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Tag: Bronte sisters (1-3 of 3)

Charlotte Bronte's 1824 school report card: 'Knows nothing of grammar'

Here’s some hopeful news if you were ever told by your teachers that you’d never amount to anything: In grade school, Charlotte Brontë’s teachers at the Clergy Daughters School said she “[wrote] indifferently” and “[knew] nothing of grammar, geography, history, or accomplishments.” Slate dug up the reports, which were reprinted in the January 1900 issue of The Journal of Education: A Monthly Record and Review.

Patrick Brontë sent his four oldest daughters to the school after his wife died. Three of them—Emily, Maria, and Elizabeth—didn’t exactly get positive feedback there. Emily Brontë got the most praise (which is still faint): “Reads very prettily,” her report read. According to the report, Maria Brontë (who died of an illness shortly after leaving the school) “made some progress in reading French, but knows nothing of the language grammatically.” Elizabeth Brontë, who also died young of an illness, “Knows nothing of grammar, geography, history, or accomplishments.”

Of course, Charlotte and Emily Brontë became feminist icons and two of England’s most renowned novelists, and Charlotte’s Jane Eyre and Emily’s Wuthering Heights are in the canon of British literature. Poor Anne Brontë, whose work is often overlooked in favor of her sisters’, didn’t even go to the same school.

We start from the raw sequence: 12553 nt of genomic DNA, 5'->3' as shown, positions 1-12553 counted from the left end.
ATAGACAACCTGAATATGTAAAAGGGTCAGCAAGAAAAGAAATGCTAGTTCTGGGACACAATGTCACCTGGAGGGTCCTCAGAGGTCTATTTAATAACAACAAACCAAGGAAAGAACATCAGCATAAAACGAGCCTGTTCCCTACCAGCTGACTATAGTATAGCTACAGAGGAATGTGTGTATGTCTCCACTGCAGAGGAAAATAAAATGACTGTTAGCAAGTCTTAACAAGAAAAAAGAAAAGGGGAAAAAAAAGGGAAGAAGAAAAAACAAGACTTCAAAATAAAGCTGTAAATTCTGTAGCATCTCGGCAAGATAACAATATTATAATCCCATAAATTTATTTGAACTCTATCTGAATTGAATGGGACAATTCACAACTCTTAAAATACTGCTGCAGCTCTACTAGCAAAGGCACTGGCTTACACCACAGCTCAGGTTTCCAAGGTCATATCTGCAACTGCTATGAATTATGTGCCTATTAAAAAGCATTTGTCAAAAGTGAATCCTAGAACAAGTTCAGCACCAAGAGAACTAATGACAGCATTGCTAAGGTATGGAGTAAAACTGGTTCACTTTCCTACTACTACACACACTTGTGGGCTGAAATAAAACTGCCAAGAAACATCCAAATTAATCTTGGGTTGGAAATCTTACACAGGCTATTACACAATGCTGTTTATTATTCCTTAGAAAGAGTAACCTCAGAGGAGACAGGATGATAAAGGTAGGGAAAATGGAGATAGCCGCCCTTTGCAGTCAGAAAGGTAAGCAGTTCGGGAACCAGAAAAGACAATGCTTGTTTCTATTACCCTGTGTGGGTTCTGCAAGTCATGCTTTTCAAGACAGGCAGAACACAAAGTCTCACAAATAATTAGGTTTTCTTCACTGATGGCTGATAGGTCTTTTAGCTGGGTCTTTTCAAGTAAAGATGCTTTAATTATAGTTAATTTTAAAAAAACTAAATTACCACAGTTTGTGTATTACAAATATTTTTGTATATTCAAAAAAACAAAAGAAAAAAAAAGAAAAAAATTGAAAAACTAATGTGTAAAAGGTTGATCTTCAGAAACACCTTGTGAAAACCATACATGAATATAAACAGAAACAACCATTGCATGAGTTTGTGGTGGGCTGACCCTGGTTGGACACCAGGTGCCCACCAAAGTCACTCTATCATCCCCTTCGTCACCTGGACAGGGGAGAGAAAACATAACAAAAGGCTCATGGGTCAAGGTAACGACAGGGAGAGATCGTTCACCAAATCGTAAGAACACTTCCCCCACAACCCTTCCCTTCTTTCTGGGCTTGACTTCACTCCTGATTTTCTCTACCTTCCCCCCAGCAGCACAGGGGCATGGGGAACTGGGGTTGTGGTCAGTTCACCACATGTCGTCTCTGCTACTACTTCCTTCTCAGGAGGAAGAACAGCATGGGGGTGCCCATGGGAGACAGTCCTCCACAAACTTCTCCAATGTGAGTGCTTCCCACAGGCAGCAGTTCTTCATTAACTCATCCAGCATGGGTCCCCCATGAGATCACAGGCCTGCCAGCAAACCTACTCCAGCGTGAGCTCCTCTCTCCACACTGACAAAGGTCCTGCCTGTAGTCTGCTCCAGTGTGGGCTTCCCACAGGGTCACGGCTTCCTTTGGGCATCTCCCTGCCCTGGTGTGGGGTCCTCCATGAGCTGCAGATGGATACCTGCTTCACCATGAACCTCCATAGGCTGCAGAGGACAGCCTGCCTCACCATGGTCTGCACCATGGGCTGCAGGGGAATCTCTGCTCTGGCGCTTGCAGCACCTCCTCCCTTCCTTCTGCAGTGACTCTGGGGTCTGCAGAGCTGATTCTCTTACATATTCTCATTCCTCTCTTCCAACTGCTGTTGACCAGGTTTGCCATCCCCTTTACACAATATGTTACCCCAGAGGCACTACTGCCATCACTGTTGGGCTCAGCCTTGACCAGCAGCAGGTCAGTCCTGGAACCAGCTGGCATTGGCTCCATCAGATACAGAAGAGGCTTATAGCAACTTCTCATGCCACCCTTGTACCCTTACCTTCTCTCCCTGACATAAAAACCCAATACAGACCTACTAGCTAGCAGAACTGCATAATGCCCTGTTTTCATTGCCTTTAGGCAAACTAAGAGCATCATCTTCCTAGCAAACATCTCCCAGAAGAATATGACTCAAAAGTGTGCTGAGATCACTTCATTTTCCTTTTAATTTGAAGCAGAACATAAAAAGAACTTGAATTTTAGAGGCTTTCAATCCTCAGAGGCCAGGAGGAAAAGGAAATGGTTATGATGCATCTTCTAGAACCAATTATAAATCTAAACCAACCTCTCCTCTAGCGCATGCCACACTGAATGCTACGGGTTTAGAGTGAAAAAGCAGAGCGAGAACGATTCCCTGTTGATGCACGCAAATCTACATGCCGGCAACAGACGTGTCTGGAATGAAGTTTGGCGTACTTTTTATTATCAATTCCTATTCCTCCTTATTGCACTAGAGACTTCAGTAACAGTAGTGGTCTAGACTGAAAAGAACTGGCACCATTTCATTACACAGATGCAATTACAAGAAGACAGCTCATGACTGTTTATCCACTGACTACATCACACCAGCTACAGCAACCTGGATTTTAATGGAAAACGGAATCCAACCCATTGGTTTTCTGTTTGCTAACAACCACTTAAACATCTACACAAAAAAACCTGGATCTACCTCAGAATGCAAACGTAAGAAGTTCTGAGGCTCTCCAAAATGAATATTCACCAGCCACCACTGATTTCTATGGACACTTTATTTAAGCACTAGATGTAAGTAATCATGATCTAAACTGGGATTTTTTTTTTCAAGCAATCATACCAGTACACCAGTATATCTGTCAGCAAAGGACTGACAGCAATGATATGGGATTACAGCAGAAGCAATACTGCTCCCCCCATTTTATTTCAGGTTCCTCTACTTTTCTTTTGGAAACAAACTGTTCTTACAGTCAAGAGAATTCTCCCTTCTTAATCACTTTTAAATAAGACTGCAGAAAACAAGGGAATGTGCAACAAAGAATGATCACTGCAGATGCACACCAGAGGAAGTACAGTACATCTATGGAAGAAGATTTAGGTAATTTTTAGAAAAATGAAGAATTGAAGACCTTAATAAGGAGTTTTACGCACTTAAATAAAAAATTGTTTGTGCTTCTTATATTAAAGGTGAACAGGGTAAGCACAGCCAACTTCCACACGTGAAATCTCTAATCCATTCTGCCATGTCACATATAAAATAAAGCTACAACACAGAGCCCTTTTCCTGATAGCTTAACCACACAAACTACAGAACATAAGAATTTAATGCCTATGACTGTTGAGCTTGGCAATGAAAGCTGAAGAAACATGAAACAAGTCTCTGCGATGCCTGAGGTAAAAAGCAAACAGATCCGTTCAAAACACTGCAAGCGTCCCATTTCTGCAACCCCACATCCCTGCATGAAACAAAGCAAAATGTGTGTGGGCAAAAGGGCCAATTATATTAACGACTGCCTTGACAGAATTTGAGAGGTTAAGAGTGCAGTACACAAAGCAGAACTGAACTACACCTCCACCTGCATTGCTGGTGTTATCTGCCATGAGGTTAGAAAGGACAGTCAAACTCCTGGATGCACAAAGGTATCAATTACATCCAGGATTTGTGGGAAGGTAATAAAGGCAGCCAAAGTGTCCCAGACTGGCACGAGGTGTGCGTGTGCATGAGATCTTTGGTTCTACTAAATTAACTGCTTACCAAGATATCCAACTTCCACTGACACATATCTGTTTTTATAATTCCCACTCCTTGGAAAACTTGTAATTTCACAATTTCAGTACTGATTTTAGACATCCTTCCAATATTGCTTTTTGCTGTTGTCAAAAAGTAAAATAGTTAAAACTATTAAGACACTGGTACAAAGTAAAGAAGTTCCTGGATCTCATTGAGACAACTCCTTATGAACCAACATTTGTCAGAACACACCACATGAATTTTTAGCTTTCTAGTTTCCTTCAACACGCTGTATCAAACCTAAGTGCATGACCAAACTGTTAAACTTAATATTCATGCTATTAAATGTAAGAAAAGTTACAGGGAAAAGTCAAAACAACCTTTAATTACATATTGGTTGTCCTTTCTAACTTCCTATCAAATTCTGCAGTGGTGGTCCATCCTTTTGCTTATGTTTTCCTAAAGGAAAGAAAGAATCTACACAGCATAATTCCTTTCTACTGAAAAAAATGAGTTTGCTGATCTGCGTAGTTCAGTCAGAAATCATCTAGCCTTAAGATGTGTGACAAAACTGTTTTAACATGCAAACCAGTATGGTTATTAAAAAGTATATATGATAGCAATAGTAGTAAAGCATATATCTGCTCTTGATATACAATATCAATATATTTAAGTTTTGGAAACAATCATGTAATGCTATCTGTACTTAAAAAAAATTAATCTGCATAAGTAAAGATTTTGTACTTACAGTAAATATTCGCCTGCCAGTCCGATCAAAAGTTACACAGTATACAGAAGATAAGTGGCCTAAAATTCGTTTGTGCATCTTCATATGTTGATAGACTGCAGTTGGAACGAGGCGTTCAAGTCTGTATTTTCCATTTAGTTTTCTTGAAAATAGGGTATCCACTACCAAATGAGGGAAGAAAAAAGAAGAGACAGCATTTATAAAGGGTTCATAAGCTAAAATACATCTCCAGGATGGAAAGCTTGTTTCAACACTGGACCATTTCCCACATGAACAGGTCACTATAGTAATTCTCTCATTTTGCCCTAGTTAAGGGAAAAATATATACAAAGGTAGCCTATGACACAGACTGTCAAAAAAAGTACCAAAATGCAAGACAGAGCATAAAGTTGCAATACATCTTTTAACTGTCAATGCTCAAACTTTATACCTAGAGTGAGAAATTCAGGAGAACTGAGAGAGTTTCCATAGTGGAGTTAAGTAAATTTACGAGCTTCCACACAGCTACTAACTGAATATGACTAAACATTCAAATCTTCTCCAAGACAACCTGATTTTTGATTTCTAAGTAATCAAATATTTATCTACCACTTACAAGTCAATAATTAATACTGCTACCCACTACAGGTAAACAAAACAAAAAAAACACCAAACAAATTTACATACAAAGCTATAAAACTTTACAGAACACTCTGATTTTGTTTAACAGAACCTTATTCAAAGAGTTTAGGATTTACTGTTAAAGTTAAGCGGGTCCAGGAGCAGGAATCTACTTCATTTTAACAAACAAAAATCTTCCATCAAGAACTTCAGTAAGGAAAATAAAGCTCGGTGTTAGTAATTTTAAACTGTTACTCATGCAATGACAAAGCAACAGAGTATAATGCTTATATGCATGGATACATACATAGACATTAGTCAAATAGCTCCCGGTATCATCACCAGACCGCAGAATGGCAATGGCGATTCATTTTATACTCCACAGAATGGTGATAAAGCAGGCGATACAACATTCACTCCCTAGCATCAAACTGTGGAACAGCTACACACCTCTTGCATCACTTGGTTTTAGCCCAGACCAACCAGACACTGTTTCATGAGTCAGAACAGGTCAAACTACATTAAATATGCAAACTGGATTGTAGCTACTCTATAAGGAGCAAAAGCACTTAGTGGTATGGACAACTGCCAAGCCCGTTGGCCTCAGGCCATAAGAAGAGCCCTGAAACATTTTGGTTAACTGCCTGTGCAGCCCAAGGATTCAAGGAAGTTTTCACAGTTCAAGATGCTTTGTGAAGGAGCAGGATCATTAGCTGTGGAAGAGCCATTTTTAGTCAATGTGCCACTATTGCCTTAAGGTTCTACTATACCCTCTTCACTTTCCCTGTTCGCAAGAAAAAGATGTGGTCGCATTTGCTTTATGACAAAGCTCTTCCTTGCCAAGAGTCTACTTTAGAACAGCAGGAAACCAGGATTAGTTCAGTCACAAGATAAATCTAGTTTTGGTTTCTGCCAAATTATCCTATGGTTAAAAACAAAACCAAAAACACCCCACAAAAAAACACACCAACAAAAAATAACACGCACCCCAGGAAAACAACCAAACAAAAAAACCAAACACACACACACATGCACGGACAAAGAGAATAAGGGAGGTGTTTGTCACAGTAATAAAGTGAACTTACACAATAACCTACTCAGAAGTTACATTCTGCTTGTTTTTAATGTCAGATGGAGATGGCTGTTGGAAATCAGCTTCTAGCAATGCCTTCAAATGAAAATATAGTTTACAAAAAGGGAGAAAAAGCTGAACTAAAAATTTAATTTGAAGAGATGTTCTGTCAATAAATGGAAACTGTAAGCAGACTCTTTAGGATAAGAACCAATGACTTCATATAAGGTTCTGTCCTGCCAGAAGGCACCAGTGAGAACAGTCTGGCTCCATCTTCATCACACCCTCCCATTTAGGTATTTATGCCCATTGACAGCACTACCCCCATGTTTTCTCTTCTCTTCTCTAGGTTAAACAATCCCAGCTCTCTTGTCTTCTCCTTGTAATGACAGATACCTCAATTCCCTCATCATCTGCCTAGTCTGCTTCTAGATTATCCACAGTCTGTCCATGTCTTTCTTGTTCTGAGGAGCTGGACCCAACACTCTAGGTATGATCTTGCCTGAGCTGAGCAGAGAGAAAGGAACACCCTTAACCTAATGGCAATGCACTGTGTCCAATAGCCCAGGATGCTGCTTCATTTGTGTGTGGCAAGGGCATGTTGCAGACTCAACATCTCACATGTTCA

Bronte sisters' two-inch books to display at Harvard library

Thanks to poet Amy Lowell, the Harvard Library has come across some very tiny, very valuable literary treasures from the Bronte family.

In the 1800s, Charlotte Bronte and her sisters lost their mother and their two eldest siblings. At the young ages of 9 and 10, Charlotte and her brother Branwell then started writing plays about the adventures of their toy soldiers set in a fictional world. Soon afterwards, Charlotte’s two youngest sisters, Emily and Anne, followed with stories of their own. The siblings called themselves “scribblemaniacs,” a name that followed them into early adulthood.

Most of the Bronte family’s childhood stories ended up in hand-sewn books that stood just two inches tall. And after a donation from Lowell, Harvard Magazine is reporting that Harvard’s Houghton Library has worked hard to preserve and protect the miniature pieces. The library is set to display nine of the approximately 20 books, one of which is the beginning of a novelette called “An interesting passage in the lives of some eminent personages of the present age,” written by Charlotte under the name “Lord Charles Wellesley.” Get a glimpse of the books themselves—so teeny!—at Harvard Mag.

The Brontë Sisters, now with Kung-Fu Grip!

“Book on, Brontës!” If you’re a fan of action figures, Victorian literature, or both, you should check out this kickass fake commercial for the Brontë Sisters Power Dolls, as the first siblings of literature fight their way past patriarchic literary norms with book-flinging action, just like they did in real life. These twisted sisters take a cannon to the Western canon!

Are there any other authors you think would make for good action figures? G.I. Poe, perhaps? Barbie and Ken Follett? He-Man Melville?

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